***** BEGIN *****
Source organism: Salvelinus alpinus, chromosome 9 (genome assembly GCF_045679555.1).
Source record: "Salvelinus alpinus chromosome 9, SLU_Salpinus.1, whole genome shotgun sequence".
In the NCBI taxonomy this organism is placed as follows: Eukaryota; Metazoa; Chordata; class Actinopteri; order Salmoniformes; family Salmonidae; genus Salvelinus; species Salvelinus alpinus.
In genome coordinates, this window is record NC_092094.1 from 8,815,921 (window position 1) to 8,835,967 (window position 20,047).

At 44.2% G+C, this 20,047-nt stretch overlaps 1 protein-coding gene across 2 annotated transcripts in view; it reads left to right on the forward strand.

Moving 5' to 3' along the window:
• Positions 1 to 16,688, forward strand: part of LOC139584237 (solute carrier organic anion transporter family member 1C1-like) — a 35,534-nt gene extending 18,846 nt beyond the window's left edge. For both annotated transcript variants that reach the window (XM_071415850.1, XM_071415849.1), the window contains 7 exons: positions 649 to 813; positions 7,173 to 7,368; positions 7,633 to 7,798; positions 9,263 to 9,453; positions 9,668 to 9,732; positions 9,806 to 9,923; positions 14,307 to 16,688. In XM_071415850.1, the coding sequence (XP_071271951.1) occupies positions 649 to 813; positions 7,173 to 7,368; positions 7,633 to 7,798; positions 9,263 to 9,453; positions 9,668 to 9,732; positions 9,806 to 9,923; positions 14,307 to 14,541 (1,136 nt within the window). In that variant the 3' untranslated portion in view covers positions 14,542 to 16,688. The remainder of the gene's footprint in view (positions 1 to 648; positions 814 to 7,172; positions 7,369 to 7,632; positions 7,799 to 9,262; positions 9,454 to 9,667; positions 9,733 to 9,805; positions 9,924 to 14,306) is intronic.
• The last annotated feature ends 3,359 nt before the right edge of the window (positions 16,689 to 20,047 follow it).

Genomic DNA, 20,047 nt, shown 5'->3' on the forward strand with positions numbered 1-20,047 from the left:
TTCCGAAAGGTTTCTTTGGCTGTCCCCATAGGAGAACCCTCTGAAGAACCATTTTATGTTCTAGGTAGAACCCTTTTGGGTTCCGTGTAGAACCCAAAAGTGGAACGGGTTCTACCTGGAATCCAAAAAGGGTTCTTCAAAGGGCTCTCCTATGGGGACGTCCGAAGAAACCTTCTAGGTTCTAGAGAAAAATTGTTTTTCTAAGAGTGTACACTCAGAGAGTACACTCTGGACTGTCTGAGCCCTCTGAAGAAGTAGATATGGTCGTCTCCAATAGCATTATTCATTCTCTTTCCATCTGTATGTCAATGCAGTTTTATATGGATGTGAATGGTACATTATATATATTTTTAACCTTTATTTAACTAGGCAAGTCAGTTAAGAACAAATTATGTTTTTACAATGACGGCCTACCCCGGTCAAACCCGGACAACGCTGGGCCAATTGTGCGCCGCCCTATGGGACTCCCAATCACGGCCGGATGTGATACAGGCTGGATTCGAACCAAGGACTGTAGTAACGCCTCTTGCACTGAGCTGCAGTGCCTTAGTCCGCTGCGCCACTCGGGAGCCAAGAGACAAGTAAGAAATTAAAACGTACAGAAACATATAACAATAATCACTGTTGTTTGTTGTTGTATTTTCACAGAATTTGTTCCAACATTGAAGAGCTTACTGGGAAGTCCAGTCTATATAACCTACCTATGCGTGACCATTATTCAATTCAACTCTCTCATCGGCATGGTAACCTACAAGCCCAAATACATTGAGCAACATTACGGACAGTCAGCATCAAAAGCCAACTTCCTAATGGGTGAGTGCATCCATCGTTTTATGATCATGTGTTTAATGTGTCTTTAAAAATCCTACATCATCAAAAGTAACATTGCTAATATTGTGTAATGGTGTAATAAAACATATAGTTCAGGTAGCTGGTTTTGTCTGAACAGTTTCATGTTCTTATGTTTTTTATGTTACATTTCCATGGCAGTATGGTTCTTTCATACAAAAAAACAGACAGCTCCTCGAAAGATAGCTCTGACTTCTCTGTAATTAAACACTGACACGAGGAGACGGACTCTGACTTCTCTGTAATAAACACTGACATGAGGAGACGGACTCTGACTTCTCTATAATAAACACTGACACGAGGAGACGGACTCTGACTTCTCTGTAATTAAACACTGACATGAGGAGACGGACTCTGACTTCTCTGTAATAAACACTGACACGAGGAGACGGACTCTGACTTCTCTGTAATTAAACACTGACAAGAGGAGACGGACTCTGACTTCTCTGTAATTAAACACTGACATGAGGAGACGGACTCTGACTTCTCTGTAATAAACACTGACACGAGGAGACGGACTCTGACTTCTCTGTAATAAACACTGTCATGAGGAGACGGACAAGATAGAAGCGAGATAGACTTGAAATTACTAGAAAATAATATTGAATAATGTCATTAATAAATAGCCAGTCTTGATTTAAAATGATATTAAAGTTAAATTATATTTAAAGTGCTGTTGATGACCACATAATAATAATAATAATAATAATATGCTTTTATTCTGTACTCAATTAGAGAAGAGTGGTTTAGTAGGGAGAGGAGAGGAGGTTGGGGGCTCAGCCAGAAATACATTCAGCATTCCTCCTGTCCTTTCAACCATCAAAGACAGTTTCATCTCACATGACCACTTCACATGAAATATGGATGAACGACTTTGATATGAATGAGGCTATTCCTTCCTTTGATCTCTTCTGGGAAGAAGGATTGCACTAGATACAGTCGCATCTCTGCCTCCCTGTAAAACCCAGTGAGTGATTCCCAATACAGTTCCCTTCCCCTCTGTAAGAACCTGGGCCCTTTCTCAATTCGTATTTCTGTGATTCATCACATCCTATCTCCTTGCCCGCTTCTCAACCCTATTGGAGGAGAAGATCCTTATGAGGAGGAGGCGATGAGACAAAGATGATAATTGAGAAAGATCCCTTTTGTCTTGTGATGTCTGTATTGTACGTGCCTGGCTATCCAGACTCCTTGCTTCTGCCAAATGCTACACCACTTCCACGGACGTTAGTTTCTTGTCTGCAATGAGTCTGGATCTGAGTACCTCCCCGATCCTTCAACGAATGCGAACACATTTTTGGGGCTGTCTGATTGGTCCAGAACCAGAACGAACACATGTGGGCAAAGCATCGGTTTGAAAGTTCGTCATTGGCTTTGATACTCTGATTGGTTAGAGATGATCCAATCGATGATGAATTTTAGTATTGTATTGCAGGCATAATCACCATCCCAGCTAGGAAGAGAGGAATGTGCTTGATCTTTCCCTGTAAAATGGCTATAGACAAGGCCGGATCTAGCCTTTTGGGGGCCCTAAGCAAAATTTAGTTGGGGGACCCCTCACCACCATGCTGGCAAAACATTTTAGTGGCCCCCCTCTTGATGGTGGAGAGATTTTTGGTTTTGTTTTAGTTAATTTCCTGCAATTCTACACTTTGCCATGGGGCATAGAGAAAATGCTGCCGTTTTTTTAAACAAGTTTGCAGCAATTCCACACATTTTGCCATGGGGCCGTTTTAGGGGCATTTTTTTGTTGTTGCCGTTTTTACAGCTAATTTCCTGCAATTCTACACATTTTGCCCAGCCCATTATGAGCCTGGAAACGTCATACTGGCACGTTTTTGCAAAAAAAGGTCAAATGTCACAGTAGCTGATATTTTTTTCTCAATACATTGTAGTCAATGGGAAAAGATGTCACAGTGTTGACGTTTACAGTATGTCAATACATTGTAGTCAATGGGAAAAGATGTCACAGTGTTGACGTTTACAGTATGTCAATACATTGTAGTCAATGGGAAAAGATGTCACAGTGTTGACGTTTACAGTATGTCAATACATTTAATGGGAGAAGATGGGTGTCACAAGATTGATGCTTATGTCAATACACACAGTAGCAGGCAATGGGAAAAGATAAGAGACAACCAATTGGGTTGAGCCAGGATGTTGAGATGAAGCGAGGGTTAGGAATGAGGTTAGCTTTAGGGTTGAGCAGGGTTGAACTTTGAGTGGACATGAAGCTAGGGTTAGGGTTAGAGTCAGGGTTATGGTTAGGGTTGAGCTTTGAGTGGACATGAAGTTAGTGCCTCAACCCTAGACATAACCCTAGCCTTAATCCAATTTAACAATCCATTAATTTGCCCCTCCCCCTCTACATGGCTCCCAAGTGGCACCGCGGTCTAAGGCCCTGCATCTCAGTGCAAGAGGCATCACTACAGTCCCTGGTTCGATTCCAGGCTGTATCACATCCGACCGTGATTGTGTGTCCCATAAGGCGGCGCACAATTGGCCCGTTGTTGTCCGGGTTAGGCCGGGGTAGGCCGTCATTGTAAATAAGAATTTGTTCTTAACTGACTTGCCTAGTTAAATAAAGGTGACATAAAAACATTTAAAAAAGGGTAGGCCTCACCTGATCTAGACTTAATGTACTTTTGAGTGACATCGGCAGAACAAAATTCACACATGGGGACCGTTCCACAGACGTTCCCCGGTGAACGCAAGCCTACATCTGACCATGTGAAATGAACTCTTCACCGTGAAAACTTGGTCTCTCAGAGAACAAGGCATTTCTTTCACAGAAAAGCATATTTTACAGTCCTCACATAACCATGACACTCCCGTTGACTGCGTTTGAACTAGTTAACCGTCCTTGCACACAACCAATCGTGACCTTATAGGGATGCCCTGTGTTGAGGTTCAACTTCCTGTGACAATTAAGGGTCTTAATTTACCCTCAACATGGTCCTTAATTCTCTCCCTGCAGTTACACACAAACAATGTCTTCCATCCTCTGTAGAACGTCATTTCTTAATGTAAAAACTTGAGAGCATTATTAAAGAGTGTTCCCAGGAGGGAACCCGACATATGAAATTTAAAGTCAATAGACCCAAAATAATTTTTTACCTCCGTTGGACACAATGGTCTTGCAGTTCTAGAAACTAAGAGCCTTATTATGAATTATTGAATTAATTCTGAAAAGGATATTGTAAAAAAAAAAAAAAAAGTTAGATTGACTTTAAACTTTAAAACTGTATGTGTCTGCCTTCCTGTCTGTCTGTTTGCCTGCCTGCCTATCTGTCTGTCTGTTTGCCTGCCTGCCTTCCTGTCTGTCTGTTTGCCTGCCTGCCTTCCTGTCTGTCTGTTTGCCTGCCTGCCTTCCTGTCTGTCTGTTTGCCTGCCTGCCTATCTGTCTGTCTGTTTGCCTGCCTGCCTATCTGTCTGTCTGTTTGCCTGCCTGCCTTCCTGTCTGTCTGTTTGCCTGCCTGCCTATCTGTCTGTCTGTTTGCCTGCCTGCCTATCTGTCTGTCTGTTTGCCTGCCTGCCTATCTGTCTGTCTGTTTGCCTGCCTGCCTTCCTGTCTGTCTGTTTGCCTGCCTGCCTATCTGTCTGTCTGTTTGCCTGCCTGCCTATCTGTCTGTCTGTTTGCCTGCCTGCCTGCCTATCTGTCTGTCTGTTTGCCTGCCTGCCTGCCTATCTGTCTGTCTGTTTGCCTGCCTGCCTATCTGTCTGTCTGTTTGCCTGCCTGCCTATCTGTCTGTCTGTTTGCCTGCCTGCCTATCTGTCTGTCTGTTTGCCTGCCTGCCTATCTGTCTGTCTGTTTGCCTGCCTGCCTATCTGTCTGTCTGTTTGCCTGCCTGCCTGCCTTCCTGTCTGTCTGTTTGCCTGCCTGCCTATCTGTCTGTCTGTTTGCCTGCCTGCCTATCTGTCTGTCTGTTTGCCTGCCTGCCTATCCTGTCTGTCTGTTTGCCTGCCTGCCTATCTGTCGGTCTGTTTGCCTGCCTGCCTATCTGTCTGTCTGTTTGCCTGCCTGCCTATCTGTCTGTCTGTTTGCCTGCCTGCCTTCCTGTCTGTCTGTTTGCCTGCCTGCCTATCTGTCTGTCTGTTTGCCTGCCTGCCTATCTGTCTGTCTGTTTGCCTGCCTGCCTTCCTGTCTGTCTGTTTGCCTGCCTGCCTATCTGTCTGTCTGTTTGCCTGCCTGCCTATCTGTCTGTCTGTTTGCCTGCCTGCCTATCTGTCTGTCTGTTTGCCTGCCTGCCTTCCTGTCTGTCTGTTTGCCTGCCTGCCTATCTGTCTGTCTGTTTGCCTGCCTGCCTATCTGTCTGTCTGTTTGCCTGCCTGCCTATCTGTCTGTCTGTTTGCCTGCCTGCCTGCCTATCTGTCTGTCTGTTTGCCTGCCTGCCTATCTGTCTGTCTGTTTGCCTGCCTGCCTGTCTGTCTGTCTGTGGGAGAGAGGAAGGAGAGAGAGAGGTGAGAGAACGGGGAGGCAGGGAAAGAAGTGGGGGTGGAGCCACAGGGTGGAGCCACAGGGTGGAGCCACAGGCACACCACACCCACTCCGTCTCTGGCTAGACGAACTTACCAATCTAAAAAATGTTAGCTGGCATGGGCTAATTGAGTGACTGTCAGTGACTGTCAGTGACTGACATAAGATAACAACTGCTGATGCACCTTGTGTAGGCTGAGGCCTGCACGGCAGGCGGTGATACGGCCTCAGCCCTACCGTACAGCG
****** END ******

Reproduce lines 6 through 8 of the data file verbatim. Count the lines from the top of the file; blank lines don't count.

Moving 5' to 3' along the window:
• Positions 1 to 16,688, forward strand: part of LOC139584237 (solute carrier organic anion transporter family member 1C1-like) — a 35,534-nt gene extending 18,846 nt beyond the window's left edge. For both annotated transcript variants that reach the window (XM_071415850.1, XM_071415849.1), the window contains 7 exons: positions 649 to 813; positions 7,173 to 7,368; positions 7,633 to 7,798; positions 9,263 to 9,453; positions 9,668 to 9,732; positions 9,806 to 9,923; positions 14,307 to 16,688. In XM_071415850.1, the coding sequence (XP_071271951.1) occupies positions 649 to 813; positions 7,173 to 7,368; positions 7,633 to 7,798; positions 9,263 to 9,453; positions 9,668 to 9,732; positions 9,806 to 9,923; positions 14,307 to 14,541 (1,136 nt within the window). In that variant the 3' untranslated portion in view covers positions 14,542 to 16,688. The remainder of the gene's footprint in view (positions 1 to 648; positions 814 to 7,172; positions 7,369 to 7,632; positions 7,799 to 9,262; positions 9,454 to 9,667; positions 9,733 to 9,805; positions 9,924 to 14,306) is intronic.
• The last annotated feature ends 3,359 nt before the right edge of the window (positions 16,689 to 20,047 follow it).